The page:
Display Settings:


Send to:

Choose Destination
See comment in PubMed Commons below
J Urol. 2004 Mar;171(3):1080-4.

Prognostic significance of endothelial Per-Arnt-sim domain protein 1/hypoxia-inducible factor-2alpha expression in a subset of tumor associated macrophages in invasive bladder cancer.

Author information

  • 1Department of Urology and Reproductive Medicine, Graduate School, Tokyo Medical and Dental University, Tokyo, Japan.



Endothelial Per-Arnt-Sim domain protein 1 (EPAS1) is induced under hypoxia and it transactivates a series of genes involved in angiogenesis and energy metabolism. Recent studies showed that EPAS1 is expressed in tumor associated macrophages (TAMs), which have multifaceted roles in tumor progression. We hypothesized that EPAS1 expressed in TAMs may contribute to bladder cancer progression.


Clinicopathological and followup data on 69 patients undergoing radical cystectomy for T1-4N0-2M0 high grade bladder urothelial carcinoma were reviewed. Quantitative immunohistochemical analysis of TAMs and EPAS1 was performed separately in invasive front and in other superficial parts of carcinoma tissues. TAM counts and EPAS1 positive cell counts were compared with pathological variables and cancer specific survival (CSS).


The 5-year CSS rate in the 69 patients was 69% at a median followup of 58 months (range 2 to 196). EPAS1 expression was restricted to a small subset of TAMs. Although TAM counts were not associated with T stage or lymph node metastasis, EPAS1 expressing TAM counts were significantly associated with higher T stage. On univariate and multivariate analyses higher EPAS1 expressing TAM counts in invasive front along with higher T stage and positive lymph node metastasis were significantly associated with shorter CSS, while total TAM counts or EPAS1 expressing TAM counts in other superficial parts did not.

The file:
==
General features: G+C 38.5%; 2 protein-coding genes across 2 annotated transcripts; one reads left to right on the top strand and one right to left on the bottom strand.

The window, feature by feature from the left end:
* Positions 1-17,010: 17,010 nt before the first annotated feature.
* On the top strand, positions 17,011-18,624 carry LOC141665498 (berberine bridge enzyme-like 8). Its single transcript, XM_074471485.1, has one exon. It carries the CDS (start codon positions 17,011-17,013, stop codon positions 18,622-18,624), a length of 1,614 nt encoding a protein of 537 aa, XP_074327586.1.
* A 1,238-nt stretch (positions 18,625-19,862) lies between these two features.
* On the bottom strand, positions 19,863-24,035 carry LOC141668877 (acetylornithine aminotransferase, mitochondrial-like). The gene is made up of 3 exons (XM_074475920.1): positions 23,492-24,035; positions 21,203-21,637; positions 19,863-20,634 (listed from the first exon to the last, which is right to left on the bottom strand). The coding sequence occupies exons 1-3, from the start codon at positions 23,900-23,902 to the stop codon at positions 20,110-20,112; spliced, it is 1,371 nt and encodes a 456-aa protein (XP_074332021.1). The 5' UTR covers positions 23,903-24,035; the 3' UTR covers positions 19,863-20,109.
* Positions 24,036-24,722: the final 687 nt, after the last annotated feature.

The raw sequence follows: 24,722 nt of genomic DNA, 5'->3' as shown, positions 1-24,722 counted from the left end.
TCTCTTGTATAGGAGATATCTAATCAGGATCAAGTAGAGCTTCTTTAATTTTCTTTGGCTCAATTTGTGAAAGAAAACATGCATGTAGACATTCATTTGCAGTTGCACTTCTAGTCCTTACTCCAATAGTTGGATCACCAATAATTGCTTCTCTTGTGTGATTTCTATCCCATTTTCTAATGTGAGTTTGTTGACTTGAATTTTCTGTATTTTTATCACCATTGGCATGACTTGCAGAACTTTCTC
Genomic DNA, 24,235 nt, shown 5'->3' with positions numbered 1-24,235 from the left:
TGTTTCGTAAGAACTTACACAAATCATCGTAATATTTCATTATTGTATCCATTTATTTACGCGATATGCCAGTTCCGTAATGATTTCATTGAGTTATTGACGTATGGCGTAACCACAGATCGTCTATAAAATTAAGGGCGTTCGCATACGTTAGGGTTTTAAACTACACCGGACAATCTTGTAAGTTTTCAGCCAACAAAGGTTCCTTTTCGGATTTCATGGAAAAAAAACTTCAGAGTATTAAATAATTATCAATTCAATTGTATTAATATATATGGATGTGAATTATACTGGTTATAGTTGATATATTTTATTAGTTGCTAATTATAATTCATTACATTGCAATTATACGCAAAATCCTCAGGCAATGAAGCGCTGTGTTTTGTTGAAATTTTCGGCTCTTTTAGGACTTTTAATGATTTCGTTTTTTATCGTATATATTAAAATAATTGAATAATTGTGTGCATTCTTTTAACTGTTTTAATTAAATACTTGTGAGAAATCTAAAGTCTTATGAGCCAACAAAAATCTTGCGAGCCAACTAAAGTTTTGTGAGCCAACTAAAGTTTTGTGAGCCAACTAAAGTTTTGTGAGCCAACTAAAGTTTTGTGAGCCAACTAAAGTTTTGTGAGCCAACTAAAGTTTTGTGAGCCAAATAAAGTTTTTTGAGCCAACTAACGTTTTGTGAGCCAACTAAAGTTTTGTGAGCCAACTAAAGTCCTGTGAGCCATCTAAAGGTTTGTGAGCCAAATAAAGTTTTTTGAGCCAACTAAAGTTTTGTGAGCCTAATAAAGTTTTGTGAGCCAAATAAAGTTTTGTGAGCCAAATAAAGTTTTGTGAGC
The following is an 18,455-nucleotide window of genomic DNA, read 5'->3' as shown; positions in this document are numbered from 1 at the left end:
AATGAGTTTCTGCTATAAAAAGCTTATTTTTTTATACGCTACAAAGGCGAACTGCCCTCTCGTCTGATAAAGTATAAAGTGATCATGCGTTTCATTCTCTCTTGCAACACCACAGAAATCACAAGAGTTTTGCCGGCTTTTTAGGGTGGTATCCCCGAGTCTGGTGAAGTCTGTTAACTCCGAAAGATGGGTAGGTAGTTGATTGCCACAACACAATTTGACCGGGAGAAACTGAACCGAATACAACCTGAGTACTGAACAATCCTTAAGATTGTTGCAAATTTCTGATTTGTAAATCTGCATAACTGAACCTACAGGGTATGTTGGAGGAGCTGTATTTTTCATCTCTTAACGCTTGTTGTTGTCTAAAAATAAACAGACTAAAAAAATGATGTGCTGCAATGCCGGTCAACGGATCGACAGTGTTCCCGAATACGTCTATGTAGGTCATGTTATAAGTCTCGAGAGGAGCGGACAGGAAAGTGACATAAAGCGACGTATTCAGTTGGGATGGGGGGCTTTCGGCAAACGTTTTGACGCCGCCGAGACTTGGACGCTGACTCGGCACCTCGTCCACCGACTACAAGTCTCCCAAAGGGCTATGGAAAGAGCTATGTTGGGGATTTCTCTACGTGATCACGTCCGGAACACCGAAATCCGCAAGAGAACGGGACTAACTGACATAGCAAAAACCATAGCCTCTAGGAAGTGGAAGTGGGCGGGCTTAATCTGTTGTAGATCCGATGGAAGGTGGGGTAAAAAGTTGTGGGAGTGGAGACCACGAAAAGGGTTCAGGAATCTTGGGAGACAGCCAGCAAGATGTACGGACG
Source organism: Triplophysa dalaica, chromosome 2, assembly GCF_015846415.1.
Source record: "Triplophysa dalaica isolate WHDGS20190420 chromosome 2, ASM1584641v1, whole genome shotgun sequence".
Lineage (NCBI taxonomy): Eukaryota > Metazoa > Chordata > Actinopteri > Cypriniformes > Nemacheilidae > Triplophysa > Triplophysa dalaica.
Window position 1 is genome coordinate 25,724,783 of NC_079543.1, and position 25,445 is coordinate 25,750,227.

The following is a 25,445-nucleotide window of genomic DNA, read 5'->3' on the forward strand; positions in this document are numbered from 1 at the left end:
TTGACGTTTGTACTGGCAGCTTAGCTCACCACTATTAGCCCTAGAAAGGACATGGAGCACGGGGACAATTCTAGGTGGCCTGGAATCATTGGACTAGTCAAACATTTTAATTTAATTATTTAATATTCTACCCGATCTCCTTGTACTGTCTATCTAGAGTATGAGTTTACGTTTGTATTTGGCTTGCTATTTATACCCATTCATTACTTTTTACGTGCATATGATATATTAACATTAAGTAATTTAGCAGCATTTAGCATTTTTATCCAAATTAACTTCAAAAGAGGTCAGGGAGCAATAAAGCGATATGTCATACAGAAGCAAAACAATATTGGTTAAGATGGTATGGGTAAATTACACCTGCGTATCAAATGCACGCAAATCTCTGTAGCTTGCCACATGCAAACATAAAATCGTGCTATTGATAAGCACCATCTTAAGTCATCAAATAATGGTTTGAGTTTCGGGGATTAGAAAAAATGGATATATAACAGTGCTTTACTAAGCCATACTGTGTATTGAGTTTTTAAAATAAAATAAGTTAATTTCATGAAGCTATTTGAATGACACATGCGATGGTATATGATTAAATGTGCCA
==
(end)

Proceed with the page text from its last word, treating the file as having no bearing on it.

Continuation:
Despite limited prognostic effects of total TAMs EPAS1 expressing TAMs were associated with a poor prognosis of invasive bladder cancer, suggesting that EPAS1 expressed in a subset of TAMs mediates bladder cancer progression.

[PubMed - indexed for MEDLINE]
PubMed Commons home

PubMed Commons

How to join PubMed Commons

    Supplemental Content

    Icon for Elsevier Science
    Loading ...
    Write to the Help Desk